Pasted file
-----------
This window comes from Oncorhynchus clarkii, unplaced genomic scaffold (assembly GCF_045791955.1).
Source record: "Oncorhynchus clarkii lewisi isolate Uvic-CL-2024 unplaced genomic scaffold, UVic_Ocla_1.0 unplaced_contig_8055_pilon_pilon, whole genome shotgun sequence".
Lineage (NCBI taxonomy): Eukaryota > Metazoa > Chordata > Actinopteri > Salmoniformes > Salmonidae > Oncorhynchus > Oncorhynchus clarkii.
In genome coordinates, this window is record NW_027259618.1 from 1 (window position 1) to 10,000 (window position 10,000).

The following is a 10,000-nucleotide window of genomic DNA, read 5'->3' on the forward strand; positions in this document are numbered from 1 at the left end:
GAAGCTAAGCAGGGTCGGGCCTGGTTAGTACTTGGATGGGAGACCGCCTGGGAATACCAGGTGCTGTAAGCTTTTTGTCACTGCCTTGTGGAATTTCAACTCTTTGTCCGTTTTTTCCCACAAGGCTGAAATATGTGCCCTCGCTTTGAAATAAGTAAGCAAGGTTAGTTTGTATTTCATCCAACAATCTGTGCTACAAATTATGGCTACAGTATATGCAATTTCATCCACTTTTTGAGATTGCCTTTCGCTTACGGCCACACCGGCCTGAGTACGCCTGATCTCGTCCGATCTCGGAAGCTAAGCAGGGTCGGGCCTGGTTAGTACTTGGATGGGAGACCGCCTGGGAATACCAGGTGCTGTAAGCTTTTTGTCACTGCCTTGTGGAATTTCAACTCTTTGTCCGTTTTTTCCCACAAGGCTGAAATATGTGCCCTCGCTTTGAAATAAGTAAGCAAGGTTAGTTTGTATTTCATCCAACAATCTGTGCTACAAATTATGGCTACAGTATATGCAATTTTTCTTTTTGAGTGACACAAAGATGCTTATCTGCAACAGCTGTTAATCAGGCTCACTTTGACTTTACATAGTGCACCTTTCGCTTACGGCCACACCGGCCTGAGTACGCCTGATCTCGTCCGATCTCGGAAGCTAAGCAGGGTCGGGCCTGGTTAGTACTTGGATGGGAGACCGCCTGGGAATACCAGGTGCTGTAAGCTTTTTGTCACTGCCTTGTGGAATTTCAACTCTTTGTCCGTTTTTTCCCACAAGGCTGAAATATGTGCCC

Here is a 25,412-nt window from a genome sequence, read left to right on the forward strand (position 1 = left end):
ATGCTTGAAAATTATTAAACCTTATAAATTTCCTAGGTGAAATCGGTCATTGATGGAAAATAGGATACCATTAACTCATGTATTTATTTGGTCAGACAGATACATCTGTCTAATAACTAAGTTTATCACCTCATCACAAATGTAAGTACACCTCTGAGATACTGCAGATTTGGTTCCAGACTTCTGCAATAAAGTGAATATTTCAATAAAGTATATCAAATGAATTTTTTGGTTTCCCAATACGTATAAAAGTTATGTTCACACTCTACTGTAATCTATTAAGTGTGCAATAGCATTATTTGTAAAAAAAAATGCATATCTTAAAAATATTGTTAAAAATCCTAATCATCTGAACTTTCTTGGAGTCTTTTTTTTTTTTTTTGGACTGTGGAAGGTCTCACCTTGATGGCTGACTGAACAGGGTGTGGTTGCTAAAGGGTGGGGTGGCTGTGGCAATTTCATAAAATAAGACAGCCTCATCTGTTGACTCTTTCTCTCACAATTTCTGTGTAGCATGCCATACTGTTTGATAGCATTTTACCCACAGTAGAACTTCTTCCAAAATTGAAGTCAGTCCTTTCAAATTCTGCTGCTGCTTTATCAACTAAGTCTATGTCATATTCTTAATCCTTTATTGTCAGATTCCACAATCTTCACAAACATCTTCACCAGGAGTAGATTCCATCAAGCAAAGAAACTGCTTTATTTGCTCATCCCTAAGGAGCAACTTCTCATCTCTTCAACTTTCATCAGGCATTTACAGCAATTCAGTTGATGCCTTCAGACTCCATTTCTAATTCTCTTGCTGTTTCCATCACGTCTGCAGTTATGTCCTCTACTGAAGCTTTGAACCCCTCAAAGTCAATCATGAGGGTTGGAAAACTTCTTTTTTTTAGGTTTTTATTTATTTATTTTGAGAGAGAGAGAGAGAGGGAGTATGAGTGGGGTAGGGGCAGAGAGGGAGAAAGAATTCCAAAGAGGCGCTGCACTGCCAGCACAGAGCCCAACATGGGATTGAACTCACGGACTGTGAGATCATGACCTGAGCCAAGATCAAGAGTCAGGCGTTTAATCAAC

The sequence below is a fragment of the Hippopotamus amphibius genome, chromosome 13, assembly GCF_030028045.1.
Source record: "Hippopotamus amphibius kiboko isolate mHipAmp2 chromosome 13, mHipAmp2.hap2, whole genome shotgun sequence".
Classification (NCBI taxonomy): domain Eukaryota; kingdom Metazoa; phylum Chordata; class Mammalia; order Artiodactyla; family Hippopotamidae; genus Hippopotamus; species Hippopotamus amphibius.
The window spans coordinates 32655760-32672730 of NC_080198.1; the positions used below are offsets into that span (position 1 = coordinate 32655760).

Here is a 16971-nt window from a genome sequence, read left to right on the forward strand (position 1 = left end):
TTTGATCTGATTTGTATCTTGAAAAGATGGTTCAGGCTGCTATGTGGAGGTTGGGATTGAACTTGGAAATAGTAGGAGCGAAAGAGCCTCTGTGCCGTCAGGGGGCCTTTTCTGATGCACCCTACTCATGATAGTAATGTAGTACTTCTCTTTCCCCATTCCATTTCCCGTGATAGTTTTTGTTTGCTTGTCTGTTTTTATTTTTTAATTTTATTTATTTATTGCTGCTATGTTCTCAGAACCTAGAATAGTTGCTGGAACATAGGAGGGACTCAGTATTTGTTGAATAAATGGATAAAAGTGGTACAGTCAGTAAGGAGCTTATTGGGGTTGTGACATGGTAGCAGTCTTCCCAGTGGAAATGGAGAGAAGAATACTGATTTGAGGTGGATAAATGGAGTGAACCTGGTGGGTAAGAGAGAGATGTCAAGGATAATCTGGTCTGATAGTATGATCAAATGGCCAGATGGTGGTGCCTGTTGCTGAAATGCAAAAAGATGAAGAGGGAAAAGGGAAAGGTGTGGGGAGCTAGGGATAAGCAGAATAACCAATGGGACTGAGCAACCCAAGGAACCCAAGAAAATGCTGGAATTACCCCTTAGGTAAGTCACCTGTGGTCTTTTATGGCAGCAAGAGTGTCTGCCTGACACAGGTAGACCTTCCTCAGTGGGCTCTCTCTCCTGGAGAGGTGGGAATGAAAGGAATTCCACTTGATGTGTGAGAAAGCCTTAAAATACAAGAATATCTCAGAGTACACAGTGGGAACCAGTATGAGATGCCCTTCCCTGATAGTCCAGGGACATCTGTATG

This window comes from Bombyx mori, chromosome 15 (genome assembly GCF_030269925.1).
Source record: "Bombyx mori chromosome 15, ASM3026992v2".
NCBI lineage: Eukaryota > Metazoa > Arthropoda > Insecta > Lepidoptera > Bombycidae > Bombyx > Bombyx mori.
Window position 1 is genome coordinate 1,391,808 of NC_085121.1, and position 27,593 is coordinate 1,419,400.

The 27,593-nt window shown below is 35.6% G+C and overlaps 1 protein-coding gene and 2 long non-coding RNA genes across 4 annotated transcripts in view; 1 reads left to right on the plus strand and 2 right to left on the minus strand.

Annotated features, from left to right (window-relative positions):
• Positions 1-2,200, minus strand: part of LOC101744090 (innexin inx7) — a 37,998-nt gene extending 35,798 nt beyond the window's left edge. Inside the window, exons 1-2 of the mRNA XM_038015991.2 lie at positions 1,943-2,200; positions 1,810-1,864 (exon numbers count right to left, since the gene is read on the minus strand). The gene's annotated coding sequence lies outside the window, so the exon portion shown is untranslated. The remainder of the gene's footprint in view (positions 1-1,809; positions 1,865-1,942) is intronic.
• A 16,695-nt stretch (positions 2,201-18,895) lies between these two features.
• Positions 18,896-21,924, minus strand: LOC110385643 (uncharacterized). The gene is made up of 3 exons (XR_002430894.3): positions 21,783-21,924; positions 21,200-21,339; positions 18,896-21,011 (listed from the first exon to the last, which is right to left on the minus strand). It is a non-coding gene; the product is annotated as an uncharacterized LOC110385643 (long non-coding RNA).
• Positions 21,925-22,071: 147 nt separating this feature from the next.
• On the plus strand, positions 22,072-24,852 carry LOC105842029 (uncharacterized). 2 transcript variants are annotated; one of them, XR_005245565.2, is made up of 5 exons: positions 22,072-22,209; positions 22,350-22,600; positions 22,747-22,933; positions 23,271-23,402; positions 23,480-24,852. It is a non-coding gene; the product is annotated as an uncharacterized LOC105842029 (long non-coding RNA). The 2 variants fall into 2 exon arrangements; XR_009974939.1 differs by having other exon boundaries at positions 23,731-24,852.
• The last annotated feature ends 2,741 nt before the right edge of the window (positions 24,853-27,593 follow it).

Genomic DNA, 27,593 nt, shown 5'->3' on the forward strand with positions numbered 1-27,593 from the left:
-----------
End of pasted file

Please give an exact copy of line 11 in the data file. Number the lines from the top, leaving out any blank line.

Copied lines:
Classification (NCBI taxonomy): domain Eukaryota; kingdom Metazoa; phylum Chordata; class Mammalia; order Artiodactyla; family Hippopotamidae; genus Hippopotamus; species Hippopotamus amphibius.